I once had a long conversation with a friend of mine about religious faith. He has it, and I don’t, and I felt like he could inform me about it. Going into the conversation, I wasn’t naive enough to think that something as subjective and sensual as faith could be completely described with words, and this hunch was vindicated at the end of our conversation, when he added, “But what we’ve been doing here is just theology, not faith.”
“Okay, so in order to understand faith, you need to experience it?” I asked.
“No,” he said. “In order to know faith, you have to feel it.”
It’s the same with depression, I think. One of my favorite essays has a beautiful line where the author, writing about his friend the late David Foster Wallace, describes trying to intellectually bridge the divide between his own neuroses and David’s mental illness. He says:
And yet one of the lessons of David’s work (and, for me, of being his friend) is that the difference between well and not well is in more respects a difference of degree than of kind. Even though David laughed at my much milder addictions and liked to tell me that I couldn’t even conceive of how moderate I was, I can still extrapolate from these addictions, and from the secretiveness and solipsism and radical isolation and raw animal craving that accompany them, to the extremity of his.
It’s true up to a point. But only up to a point. If you’re intelligent enough and emphatic enough, you can perceive to a certain extent just what it is to be depressed. But I don’t believe anybody truly knows what it is to be that way unless they are. Because it really is hard to wrap your mind around. It’s hard to intellectually comprehend the heaviness and the fatigue a depressed person feels when they’re in the worst of it, the unwillingness to do anything despite the richness of the world outside and all the books and films and friends of which you can partake. This is the assertion I ask you, the reader, to accept.
I played the depression card once, just once, to explain a particularly reprehensible act of passion. Nobody believed me, but I didn’t feel as embarrassed as I could have, because contrary to what they thought, it was the only explanation there was. I would never have done that had I not been worn down enough to believe that a harsher response was the best one. It is hard for people to understand the full effect of depression on a person, how it worms its way into every aspect of your life and depreciates each one, like one of those algebraic functions that shift the whole system three points lower. It is not an explanation I am particularly proud of, and one I have made it my work to resist for several years. Denying it legitimacy is fighting it, for me. But until it is defeated, it still exists. And it has never fully gone away. And sometimes, it is the only explanation.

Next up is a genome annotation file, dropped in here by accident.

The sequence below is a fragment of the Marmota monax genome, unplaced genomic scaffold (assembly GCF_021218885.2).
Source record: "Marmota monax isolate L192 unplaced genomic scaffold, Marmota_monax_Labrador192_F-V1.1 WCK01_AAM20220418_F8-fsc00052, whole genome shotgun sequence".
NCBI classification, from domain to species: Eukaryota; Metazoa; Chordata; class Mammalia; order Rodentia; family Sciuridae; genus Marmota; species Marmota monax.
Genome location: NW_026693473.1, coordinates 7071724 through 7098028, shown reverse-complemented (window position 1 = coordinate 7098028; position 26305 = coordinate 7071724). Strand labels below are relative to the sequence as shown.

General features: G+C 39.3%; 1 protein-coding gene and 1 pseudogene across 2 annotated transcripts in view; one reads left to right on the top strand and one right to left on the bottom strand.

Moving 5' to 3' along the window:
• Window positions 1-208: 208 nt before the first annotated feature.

I, too, never understood what it was to not want to get out of bed every day until it actually happened to me. When I talk to my friends about it, certain of them will say things like, “Well, think positively!” or something. Positive thinking has its own potency, but it only goes so far. How much can conscious projection really do when it’s the same consciousness you’re fighting against?
When I think about ways to describe my depression, I think about the Silence: not the actual aliens, but the concept. “Silence will fall when the question is asked” had a particular resonance with me from the moment it was uttered on the TV that had nothing at all to do with Doctor Who. Because I think that when you are depressed, you could accurately be said to be battling your own silence; the illness that threatens to silence you, metaphorically or in some tragic cases, quite literally. And what is the question? It’s different for all of us, really. The factors which underpin my depression may be different from another person’s. But I know that for me, it’s actually a particular question.
None of this is meant to be an admission of defeat, or indicative of a learned helplessness. You truly feel defeat when you muster everything you have to bear against depression and fail to make a mark. What this is, rather, is acceptance that sometimes you can only win so much at a time, and that it is okay and natural to fall short sometimes, even frequently. That it’s attrition, not blitzkrieg. This acceptance is only possible because of another acceptance, one which I think people often forget about and which I consider myself lucky to possess. That in the future, sometime, somehow, things are going to be all right. That you will get better. That this person who likes to sleep the day away and flee from discourse and who has started to feel a deadness in his chest near constantly is not really you, as status quo as all of that seems.